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Video games are big business, but these days most of them reside in our homes, or live in our pockets. We play online from our PCs, we connect via the Playstation network with our friends, or we play mobile games from our phones. But there was a time not so long ago where, if you wanted to play quality video games, you had to get off the couch, and go to where the games were.
Not only that, but you had to bring a pocket full of quarters, and make sure you could stand in one place for the long-haul.
Whether your arcade was a dark cavern full of blinking cabinets, a small side room at the local pizza joint, or even a bank of pinball machines down at the mall (depending on your age and gaming preferences), there was something special about the experience. You got to know other regulars, you got a rep for which games you were good at, and as long as you had a couple of quarters to drop you were always welcome.
What if we could resurrect all those positive aspects of the classic arcade, and use it to help good causes? Well, that's where Charity Arcade comes in.
What The Hell is Charity Arcade?
Well, the name is pretty self-explanatory. If you want it spelled out, though, Charity Arcade is an organization that has designed classic arcade game cabinets specifically meant for use at charity events. What makes these machines special is, firstly, that they have a clear acrylic box around the coin collection area so players can see how much change has been collected already. Secondly, the cabinets boast dozens of classic games (and we are talking seriously old-school stuff, like Galaga and Pac-Man here). Thirdly, rather than the machine setting a default price to play, it's the player who decides how much they want to donate in order to use the cabinet.
In addition to cabinets being used in for one-off events like 1-Up on Cancer, though, charity cabinets are cropping up internationally. Some of them are even semi-permanent installations. As a for-instance, Trend Hunter reported on a set of cabinets that each boast three, classic games cropping up in Swedish airports (places that notoriously have a lot of bored people sitting around looking for a bit of entertainment). The money these cabinets earn goes to the Red Cross, which might give players the warm feeling that they're doing something positive with the money they're sliding into the coin slot.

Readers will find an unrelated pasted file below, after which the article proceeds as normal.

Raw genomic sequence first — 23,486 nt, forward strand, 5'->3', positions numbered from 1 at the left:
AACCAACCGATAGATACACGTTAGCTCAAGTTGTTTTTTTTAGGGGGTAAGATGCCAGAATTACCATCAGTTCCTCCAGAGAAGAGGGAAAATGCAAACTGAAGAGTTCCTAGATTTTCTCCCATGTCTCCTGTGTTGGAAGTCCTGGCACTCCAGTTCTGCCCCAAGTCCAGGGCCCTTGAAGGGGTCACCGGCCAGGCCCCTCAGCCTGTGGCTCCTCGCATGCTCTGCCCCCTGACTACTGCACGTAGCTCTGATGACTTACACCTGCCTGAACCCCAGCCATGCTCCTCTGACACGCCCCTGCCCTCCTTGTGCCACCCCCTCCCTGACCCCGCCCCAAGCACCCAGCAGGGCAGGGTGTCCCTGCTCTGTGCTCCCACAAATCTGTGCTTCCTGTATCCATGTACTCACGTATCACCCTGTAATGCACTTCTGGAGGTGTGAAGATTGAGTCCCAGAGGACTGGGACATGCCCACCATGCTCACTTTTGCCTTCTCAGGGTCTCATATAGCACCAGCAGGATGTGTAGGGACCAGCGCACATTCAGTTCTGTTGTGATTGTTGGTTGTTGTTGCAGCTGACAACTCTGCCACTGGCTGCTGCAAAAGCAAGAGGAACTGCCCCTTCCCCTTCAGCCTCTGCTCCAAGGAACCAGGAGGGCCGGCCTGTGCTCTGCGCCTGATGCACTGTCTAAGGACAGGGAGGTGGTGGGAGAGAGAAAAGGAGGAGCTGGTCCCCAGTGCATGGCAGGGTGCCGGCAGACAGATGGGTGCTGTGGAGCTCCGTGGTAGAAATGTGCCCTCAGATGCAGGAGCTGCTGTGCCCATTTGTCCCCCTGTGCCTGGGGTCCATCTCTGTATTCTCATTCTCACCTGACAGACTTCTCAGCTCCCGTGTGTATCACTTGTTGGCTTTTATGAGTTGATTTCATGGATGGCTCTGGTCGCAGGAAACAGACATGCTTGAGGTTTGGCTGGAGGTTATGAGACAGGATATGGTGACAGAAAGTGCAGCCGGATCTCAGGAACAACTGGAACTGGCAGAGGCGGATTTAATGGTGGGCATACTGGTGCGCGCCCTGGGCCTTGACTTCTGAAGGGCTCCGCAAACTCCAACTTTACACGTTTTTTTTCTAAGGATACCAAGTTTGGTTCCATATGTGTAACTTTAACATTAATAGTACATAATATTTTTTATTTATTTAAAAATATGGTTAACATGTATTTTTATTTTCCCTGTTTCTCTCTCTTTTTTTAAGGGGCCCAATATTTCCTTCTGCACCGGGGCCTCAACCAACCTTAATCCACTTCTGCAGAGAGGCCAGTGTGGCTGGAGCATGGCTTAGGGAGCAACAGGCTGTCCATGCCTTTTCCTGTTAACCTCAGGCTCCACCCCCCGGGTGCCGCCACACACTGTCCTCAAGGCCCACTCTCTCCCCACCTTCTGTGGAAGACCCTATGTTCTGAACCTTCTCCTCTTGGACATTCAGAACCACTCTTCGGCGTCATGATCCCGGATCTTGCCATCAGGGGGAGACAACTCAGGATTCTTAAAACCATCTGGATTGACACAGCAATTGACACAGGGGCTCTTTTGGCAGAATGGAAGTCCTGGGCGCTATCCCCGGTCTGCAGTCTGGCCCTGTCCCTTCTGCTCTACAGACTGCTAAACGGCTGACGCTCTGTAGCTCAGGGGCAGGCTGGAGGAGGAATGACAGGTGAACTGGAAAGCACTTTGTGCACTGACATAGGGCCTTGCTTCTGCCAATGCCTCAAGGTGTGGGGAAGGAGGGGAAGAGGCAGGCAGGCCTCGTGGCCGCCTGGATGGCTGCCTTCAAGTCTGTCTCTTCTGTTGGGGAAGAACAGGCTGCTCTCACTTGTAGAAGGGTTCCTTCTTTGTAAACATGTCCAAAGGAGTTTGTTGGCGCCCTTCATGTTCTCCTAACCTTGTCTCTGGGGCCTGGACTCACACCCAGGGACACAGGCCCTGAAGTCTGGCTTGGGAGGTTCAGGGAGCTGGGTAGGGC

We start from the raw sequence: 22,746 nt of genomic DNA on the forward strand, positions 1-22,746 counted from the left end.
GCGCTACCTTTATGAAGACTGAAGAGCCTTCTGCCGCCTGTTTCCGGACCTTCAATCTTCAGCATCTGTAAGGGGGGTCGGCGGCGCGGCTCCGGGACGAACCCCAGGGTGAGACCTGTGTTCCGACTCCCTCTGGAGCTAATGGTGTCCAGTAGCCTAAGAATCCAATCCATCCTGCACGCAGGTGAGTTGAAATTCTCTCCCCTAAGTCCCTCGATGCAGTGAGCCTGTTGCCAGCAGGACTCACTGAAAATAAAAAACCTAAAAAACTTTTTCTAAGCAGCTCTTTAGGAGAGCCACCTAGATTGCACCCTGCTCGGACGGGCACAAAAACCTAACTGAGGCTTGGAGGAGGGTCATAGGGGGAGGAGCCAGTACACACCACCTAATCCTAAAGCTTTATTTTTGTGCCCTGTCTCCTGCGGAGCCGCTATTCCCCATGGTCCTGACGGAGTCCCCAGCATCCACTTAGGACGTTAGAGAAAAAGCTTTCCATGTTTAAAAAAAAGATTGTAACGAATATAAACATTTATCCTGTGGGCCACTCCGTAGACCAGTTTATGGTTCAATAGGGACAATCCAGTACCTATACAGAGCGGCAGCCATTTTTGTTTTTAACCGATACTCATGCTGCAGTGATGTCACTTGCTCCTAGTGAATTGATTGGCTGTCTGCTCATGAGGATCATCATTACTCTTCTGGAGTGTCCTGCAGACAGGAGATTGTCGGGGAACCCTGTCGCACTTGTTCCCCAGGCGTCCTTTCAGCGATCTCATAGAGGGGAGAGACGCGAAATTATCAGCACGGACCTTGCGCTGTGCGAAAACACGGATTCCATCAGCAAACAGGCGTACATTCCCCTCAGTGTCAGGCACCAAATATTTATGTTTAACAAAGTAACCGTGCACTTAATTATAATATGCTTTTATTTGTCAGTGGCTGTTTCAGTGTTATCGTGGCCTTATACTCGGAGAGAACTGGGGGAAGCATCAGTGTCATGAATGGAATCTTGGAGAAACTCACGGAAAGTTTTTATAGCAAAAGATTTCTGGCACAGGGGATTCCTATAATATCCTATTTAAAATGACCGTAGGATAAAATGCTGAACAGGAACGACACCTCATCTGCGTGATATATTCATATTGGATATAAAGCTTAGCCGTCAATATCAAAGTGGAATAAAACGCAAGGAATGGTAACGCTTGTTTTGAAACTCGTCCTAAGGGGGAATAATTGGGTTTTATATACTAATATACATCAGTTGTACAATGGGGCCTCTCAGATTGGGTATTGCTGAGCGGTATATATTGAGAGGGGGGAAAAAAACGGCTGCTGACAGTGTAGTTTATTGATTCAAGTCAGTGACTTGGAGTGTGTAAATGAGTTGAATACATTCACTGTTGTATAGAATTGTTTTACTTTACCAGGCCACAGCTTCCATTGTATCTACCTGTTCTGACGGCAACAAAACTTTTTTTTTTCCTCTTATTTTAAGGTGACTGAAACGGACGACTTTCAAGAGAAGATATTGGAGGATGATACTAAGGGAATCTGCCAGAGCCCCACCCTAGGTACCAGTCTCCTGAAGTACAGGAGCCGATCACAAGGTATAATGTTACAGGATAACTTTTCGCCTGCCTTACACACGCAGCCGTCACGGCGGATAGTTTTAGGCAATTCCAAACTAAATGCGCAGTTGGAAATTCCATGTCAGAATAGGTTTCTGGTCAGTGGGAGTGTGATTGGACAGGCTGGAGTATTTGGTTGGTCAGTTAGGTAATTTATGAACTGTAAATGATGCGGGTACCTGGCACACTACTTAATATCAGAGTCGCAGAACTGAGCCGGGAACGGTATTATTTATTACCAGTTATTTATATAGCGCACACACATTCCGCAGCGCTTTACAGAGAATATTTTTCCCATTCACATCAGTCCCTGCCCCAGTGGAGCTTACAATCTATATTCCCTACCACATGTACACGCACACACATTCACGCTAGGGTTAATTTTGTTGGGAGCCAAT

A Potential Game-Changer
Arcades may not be the big business they once were, but you'd still be hard-pressed to find a casual restaurant or a movie theater that doesn't have at least a few, token cabinets offering distraction for bored patrons. And while the charity arcade games have seen serious returns, it does beg the question what we could do if we revved-up the concept by expanding past the same handful of games.
For example, we all love the classics like Pac-Man, but what if we could get some of those games that are infamous for gobbling our tokens? The games that, when we found them, we'd grab all our friends and show up to button-mash our way through to the very end? Games like X-Men, which always seemed to have a crowd eagerly waiting for an empty slot, or any of the classic 1-on-1 fighting games like Street Fighter II or Mortal Kombat? Because there's nothing wrong with Space Invaders, but if we could get a team-based charity game going, or one with tournament-style competition, then we might see a significant influx of charity donations.
If you let players write the donations off on their taxes, and maybe get some Twitch personalities playing on a live-stream, then you had better be sure the change machines on-site are getting regular refills.